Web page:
Another way to understanding what the customer needs, is by putting ourselves in the shoes of the customer. The Thought Leadership team at The Economist segments their work by first identifying who the readers are – and then work their way backwards to figure out the tone and language of the article based on the reader’s level of understanding for that particular subject matter. The focus was less on educating the reader on the ‘what’ and the ‘how’ of a subject matter, and more on the ‘why’ and how it could potentially affect the reader.
This idea of writing for the reader’s habits could be translated into any startup’s journey by designing for the user’s habits (rather than ‘disrupting’ how things are already done). Just as founders are constantly engrossed in their own origin story, users too, only care about their own customer journey, and ultimately determine what the company or the product stands for.
Apple is a prime example of a company that taps into this notion of ‘speaking the customer’s language’ and enveloping themselves within the customer journey. In their message to customers, they focus on specific customer experiences and highlight how their products can enhance that, rather than changing the course of the customer’s routine or specifying the details of what it does and how it works.
But that’s not enough – sometimes we need to nudge the customer slightly to get them to tip off the edge of the cliff. Building addictive products that cater to human motivation, and aligning with the customer’s lifestyle are great ways to place the product along the customer’s story – but ultimately we need to remind customers of our existence. External triggers in the form of push notifications and emails do a great job at prompting the customers. Sticky interfaces such as micro animations are great psychological tools that keep the customer from logging off.
Our initial instinct when it comes to motivating people is always to persuade them – but it could be more effective if we helped make their behaviour easier.
When Netflix starts looping the next episode at the end of every episode – they understand that human motivation is high because people want to know what happens next – at the same time the difficulty of watching the next episode is low since it starts playing unless we actively stop it.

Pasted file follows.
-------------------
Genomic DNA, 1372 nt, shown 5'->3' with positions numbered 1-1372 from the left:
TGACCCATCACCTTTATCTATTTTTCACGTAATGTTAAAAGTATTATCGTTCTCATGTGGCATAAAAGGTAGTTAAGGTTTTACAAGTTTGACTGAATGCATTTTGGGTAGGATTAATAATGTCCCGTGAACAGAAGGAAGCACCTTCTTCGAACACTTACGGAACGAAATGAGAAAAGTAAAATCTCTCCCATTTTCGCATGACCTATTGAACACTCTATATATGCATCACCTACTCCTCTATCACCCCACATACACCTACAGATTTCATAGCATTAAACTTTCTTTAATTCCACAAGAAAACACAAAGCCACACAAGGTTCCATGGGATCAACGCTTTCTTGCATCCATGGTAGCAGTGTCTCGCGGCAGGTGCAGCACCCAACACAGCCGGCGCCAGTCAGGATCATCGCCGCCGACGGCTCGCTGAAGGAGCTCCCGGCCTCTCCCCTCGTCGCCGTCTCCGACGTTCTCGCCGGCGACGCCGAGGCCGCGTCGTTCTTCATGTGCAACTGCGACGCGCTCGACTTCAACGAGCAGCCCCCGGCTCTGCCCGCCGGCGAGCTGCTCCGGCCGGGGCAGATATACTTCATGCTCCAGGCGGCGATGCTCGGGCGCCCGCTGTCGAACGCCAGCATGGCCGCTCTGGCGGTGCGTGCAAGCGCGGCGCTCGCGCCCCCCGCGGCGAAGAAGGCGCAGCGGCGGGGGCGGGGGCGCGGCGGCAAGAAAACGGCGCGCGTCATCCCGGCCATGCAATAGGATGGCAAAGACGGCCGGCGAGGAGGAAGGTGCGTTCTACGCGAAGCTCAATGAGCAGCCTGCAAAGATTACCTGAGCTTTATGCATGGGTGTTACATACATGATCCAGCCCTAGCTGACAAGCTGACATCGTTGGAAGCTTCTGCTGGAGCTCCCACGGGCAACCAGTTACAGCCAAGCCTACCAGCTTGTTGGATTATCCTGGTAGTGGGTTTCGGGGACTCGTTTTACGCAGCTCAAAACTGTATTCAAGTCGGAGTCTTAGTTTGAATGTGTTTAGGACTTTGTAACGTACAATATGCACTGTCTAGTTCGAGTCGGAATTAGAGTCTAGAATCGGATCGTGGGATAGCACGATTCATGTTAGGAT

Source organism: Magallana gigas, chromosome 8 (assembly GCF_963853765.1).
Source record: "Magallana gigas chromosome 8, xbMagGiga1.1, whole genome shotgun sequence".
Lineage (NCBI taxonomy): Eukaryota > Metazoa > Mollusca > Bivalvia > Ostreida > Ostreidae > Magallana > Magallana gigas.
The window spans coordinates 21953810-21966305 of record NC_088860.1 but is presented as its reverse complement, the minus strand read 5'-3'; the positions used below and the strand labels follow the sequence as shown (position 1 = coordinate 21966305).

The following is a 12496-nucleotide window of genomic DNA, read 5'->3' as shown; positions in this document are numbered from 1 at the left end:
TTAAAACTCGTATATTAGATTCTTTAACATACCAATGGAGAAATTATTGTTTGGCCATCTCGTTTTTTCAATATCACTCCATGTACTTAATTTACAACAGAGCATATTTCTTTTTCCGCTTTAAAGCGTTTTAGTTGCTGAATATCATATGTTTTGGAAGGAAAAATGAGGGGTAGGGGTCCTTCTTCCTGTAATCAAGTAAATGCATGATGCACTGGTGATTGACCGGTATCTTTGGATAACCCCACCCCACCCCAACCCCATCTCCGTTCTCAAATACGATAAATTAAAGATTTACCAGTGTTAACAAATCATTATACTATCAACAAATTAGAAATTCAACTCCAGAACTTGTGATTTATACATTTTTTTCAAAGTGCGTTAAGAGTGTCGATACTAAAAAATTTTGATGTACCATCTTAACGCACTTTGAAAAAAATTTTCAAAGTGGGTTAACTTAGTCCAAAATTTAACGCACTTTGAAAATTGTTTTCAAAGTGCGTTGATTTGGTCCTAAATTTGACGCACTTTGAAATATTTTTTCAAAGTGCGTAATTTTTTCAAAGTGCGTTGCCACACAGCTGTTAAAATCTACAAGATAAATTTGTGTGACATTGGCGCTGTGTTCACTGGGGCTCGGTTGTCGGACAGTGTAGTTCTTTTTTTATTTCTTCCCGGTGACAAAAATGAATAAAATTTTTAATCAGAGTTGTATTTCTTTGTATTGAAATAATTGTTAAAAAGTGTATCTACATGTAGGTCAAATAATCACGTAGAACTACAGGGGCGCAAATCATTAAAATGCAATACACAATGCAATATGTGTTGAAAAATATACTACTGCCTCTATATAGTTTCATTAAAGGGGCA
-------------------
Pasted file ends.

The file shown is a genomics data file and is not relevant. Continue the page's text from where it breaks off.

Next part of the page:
This makes people feel like they have superpowers – because suddenly brands seem to be reading their minds. That act of seamlessly incorporating a user experience around human motivation is a magical feeling. Think of Uber or Grab where the customer gets from point A to point B without exchanging cash with the driver – to pay without actually paying is a magical and addictive experience.
But ultimately human beings are a fickle sort and shy away from marketing stunts that appear in apparent (triggers like notifications) and unapparent (ease of use) ways. Ultimately we want to be able to justify why we buy the things we buy or do the things we do. And this innate need gives brands the opportunity to create a story around positive association. These can be based on a competitive advantage (e.g. Zappos on excellent customer service), social pressure (e.g. Snapchat users and positive social externality) or even something completely unrelated to the product (e.g Starbucks and it’s connotation as the 3rd place).
When we are uncertain we Google, when we are lonely we Facebook – these brands were not associated with these internal triggers from day 1 – it took years of trial and errors, and several customer stories for these companies to become a verb in their own right. Founder need to take a step back and really understand why they started, and speak to their first 100 customers to understand why they used the product. This can help create a story that matters to your startup.
Ultimately, people don’t buy what you do, they buy why you do it. Every single person I know wants to own a Tesla or wants to work there. This is because Tesla is not simply a automobile company, in fact it is not even a brand in the sense that every single for-profit company is a brand. Tesla is the mission of all missions – the mission to ween our planet off its addiction of fossil fuels and ensure that our grand children live in a sustainable society. When you combine a powerful story like that with a great product – you have true promise to appeal to customers.
While a massive part of marketing depends on hard data and empirical analysis – today’s customer’s crave personal connection. It is easy to get muffled in the unit-economics game, but the real race begins at the start of a customer’s story. Every single company is bigger than the product and the services they offer. We need to listen to what our customers are saying and really tap into a story that not only caters to what they want, but also services what they truly need.